I have a question but can't seem to figure out how to solve it. The problem states:

Let's consider a sequence $x_n$, such that $x_n\to a$, as $n \to \infty$. Using the Cauchy Principle prove that (a) if $x_n \geq 1$, then $(-1)^nx_n + 2x_n$ is divergent. (b) if $a = 0$, then $(-1)^nx_n + \frac1n$ is convergent.

I'd appreciate any help I can get. Thank you in advance.

  • 1
    $\begingroup$ What have you tried? $\endgroup$ – user10354138 May 21 at 14:16
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    $\begingroup$ what do you mean by Cauchy Principle? $\endgroup$ – Mohammad Riazi-Kermani May 21 at 14:18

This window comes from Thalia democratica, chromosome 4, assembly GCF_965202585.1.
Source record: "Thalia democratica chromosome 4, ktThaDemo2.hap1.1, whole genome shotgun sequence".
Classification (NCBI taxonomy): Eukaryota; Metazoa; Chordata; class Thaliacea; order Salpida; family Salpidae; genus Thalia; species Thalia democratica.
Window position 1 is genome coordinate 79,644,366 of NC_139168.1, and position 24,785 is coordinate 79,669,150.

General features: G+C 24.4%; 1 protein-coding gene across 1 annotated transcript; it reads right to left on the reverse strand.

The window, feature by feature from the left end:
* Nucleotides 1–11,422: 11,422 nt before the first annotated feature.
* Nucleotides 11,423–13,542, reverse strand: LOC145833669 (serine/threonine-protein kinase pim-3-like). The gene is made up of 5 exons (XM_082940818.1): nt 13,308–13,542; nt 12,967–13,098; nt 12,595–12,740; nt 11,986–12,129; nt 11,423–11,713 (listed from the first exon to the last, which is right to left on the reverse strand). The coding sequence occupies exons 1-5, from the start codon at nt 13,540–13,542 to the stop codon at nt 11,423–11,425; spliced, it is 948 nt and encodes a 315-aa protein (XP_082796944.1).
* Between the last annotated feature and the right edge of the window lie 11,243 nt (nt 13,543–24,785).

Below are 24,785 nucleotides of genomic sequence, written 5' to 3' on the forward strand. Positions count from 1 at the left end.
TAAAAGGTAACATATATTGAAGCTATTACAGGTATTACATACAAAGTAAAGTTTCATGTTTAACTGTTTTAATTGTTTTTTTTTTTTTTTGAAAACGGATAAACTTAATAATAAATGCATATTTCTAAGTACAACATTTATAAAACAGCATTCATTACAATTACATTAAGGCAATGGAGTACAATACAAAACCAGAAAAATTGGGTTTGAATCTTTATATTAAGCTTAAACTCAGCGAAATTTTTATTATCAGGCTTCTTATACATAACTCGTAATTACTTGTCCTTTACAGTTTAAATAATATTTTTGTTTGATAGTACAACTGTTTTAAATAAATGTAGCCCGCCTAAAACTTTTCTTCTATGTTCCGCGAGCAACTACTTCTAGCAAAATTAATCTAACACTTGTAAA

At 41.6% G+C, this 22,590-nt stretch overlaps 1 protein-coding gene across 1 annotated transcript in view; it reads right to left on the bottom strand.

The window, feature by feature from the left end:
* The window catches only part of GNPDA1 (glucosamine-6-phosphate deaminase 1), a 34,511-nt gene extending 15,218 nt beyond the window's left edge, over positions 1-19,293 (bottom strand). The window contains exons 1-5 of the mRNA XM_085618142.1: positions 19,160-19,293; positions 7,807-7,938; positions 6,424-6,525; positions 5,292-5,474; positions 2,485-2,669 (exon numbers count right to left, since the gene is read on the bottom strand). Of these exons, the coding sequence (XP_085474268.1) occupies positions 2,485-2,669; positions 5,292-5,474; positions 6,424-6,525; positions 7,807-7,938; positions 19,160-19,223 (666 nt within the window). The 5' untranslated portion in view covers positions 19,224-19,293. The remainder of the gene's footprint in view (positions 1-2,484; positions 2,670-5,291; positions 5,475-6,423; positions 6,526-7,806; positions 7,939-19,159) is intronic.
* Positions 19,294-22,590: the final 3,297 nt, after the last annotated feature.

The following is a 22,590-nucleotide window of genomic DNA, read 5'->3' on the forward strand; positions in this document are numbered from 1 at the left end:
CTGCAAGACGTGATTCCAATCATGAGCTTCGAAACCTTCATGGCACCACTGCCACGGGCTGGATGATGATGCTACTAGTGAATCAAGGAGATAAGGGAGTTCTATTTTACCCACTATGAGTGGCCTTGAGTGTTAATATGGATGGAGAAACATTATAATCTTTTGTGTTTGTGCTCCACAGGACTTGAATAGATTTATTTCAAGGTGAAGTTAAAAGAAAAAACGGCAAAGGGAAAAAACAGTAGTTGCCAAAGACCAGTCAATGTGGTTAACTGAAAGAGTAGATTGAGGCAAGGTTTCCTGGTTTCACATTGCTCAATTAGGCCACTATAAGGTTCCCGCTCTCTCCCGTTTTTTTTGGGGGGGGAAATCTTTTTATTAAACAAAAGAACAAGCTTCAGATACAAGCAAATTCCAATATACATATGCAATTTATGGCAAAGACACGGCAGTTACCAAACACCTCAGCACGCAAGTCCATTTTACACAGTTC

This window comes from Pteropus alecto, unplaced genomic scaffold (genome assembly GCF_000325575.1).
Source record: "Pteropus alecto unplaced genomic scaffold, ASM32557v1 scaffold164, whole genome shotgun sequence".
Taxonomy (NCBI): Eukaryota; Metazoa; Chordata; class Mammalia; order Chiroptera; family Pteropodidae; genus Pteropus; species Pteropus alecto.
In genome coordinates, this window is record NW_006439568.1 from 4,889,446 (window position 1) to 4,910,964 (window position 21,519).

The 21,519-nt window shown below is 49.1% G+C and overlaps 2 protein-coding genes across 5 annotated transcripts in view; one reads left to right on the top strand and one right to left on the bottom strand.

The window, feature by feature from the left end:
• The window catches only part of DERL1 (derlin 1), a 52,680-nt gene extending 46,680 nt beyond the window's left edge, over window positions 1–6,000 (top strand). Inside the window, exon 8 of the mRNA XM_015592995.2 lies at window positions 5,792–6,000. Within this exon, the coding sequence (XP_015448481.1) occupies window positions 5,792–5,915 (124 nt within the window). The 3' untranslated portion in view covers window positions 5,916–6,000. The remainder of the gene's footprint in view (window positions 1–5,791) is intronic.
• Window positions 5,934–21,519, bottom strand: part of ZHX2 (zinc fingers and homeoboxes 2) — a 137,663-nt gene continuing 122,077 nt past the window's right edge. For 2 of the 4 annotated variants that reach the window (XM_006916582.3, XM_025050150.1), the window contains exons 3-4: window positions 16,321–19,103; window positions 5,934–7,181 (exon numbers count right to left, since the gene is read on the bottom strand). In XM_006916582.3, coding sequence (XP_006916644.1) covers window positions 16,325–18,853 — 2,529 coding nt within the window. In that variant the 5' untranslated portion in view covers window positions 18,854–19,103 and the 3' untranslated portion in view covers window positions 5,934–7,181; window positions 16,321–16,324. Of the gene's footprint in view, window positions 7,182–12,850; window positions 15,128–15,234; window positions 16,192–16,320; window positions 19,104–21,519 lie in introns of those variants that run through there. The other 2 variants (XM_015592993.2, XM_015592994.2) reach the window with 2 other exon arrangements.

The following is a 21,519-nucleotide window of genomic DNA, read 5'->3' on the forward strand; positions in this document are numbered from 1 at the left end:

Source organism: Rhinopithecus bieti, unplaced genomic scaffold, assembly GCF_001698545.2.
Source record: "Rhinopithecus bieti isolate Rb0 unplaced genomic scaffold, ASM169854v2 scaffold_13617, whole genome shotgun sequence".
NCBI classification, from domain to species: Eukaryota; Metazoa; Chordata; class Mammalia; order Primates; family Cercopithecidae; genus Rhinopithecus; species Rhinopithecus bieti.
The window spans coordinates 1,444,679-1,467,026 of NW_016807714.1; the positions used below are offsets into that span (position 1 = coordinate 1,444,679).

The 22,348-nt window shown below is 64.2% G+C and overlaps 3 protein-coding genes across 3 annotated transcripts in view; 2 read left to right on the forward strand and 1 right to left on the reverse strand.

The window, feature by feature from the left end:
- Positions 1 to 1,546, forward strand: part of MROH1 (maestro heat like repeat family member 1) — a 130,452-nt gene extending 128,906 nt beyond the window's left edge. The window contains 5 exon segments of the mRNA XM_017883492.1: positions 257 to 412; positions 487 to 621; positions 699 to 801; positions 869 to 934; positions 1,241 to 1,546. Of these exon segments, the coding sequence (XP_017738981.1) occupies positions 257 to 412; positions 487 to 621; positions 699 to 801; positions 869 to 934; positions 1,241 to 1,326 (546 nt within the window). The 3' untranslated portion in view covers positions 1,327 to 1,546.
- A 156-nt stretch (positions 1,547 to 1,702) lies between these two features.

• $\begingroup$ @MohammadRiazi-Kermani by Cauchy Principle I mean the definition of a Cauchy Sequence. $\endgroup$ – Hayk Simonyan May 21 at 14:29
  • $\begingroup$ @user10354138 I tried to do something along the lines of the definition of a cauchy sequence. i.e. for all epsilon greater than 0 there exists a natural number n_0 and there exists 2 numbers n and m that are greater than n_0 such that the absolute value of x_n - x_m is less than epsilon. but I get stuck right there. Don't know what to do. $\endgroup$ – Hayk Simonyan May 21 at 14:29
  • $\begingroup$ $-a+2a=a$, $a+2a=3a$, $3a-a=2a\ge1$ $\endgroup$ – Mirko May 22 at 2:21

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